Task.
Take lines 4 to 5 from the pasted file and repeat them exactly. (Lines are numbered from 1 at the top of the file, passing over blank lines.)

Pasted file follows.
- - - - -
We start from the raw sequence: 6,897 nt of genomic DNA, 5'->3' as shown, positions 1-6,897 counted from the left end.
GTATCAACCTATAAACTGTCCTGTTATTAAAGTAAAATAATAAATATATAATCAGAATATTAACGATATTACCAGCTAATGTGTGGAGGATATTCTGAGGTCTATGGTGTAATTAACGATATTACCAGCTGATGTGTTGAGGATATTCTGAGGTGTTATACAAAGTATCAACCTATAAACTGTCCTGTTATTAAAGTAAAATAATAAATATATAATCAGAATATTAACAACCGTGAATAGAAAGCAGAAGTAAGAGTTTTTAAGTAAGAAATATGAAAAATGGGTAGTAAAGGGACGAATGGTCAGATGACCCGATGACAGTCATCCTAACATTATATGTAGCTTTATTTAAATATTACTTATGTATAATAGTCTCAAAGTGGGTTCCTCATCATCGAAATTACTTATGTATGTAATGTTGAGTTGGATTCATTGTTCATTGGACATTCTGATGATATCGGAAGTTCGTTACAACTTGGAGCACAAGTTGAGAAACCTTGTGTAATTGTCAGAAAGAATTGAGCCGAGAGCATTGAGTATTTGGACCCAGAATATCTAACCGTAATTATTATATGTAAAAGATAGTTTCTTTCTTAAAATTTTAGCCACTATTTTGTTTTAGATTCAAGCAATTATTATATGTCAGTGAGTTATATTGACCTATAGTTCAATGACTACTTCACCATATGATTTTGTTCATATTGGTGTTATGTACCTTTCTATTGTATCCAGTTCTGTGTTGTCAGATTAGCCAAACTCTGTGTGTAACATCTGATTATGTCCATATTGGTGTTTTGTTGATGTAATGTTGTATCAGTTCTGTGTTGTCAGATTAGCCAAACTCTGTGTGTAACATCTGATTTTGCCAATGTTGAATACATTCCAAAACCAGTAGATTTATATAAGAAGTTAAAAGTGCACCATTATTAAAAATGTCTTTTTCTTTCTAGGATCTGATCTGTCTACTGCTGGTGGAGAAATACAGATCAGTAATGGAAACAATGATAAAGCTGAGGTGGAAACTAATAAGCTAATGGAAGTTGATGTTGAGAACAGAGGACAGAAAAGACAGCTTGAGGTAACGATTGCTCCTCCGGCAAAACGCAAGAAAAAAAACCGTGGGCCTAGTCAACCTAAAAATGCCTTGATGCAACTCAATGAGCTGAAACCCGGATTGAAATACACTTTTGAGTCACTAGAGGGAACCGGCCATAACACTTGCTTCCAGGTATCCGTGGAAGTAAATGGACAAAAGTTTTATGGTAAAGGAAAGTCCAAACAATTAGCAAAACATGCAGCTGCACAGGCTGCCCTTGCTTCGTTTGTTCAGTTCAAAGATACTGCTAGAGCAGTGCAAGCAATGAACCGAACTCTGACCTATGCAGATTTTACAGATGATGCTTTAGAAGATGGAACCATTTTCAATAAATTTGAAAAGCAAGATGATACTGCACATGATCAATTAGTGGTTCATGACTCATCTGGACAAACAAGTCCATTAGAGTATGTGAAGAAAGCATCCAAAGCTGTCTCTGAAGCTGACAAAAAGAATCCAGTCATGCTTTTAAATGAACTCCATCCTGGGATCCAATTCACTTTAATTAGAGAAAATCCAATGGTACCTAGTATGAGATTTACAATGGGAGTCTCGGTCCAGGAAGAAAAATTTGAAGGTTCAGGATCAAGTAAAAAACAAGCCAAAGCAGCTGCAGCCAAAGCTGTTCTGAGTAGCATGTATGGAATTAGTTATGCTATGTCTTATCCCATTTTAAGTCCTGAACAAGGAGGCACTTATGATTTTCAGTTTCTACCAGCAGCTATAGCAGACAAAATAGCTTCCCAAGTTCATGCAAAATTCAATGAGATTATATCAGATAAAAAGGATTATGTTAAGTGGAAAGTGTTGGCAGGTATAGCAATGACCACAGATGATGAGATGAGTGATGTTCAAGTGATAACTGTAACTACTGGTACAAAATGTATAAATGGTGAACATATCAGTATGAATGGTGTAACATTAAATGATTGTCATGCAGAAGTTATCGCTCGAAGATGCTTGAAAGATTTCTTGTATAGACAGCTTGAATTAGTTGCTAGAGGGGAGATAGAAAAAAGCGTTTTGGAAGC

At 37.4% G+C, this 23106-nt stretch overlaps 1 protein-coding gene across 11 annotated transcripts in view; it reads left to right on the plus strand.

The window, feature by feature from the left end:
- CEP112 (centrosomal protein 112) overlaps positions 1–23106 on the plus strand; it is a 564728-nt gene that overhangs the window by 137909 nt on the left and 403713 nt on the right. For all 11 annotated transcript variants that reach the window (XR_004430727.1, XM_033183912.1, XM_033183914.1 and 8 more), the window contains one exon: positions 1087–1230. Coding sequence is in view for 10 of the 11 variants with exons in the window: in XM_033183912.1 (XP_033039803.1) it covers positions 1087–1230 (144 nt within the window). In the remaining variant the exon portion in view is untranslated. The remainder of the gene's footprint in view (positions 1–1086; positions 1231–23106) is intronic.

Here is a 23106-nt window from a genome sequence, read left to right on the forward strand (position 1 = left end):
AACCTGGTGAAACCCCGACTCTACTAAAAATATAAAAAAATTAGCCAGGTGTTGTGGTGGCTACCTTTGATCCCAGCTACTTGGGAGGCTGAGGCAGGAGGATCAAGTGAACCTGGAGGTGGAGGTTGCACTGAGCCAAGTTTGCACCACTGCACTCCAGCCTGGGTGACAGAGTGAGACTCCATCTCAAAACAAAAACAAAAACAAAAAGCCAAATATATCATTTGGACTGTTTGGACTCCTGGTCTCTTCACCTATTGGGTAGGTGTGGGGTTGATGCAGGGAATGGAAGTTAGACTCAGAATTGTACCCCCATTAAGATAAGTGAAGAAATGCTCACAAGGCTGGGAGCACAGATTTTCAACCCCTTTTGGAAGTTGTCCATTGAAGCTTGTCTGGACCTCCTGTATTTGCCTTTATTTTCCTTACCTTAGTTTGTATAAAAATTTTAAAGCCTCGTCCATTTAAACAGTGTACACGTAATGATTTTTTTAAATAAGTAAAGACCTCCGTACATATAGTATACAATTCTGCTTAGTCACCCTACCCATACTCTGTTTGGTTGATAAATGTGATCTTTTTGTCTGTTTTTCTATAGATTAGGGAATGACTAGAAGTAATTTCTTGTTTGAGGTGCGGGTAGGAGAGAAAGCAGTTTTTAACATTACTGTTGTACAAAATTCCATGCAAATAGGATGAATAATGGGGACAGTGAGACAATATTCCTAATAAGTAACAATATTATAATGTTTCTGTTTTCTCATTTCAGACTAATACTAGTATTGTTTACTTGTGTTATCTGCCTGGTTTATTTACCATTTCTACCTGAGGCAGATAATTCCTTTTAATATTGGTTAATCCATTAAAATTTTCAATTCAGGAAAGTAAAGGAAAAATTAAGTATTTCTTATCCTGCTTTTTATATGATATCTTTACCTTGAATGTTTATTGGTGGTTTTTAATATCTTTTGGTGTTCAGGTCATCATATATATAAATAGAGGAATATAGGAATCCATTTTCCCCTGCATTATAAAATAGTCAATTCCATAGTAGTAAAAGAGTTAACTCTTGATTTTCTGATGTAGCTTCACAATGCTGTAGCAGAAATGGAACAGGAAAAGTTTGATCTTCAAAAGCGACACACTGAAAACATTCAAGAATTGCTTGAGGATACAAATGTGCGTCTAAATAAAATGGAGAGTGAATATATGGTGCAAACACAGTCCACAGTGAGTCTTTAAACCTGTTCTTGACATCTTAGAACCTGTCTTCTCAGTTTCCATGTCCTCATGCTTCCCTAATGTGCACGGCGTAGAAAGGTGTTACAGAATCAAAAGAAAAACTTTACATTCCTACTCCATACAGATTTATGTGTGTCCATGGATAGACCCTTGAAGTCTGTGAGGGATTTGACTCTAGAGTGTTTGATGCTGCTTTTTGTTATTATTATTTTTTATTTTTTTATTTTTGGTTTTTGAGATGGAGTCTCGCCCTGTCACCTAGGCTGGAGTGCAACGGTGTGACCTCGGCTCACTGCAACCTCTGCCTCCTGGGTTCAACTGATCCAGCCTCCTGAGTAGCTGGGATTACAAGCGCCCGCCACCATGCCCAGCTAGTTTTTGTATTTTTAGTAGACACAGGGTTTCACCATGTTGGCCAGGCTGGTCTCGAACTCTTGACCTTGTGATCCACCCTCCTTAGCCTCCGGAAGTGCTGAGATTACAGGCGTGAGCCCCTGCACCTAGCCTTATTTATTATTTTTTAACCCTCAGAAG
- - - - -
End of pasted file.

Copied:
The window, feature by feature from the left end:
- CEP112 (centrosomal protein 112) overlaps positions 1–23106 on the plus strand; it is a 564728-nt gene that overhangs the window by 137909 nt on the left and 403713 nt on the right. For all 11 annotated transcript variants that reach the window (XR_004430727.1, XM_033183912.1, XM_033183914.1 and 8 more), the window contains one exon: positions 1087–1230. Coding sequence is in view for 10 of the 11 variants with exons in the window: in XM_033183912.1 (XP_033039803.1) it covers positions 1087–1230 (144 nt within the window). In the remaining variant the exon portion in view is untranslated. The remainder of the gene's footprint in view (positions 1–1086; positions 1231–23106) is intronic.